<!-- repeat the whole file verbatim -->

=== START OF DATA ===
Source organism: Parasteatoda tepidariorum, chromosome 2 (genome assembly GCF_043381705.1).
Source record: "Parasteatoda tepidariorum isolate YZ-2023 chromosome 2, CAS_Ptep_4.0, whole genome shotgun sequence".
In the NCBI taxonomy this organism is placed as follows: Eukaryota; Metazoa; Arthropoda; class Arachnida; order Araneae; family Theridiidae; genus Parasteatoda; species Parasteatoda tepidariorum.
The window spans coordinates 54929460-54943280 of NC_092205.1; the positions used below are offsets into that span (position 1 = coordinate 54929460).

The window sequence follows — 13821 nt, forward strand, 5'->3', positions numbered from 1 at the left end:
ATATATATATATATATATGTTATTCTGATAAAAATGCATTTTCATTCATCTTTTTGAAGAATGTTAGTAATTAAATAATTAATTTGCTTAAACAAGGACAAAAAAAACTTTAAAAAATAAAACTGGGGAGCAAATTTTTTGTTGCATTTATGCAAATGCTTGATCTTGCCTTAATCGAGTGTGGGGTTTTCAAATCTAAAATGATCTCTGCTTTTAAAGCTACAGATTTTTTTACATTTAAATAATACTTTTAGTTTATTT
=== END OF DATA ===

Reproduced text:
Source organism: Parasteatoda tepidariorum, chromosome 2 (genome assembly GCF_043381705.1).
Source record: "Parasteatoda tepidariorum isolate YZ-2023 chromosome 2, CAS_Ptep_4.0, whole genome shotgun sequence".
In the NCBI taxonomy this organism is placed as follows: Eukaryota; Metazoa; Arthropoda; class Arachnida; order Araneae; family Theridiidae; genus Parasteatoda; species Parasteatoda tepidariorum.
The window spans coordinates 54929460-54943280 of NC_092205.1; the positions used below are offsets into that span (position 1 = coordinate 54929460).

The window sequence follows — 13821 nt, forward strand, 5'->3', positions numbered from 1 at the left end:
ATATATATATATATATATGTTATTCTGATAAAAATGCATTTTCATTCATCTTTTTGAAGAATGTTAGTAATTAAATAATTAATTTGCTTAAACAAGGACAAAAAAAACTTTAAAAAATAAAACTGGGGAGCAAATTTTTTGTTGCATTTATGCAAATGCTTGATCTTGCCTTAATCGAGTGTGGGGTTTTCAAATCTAAAATGATCTCTGCTTTTAAAGCTACAGATTTTTTTACATTTAAATAATACTTTTAGTTTATTT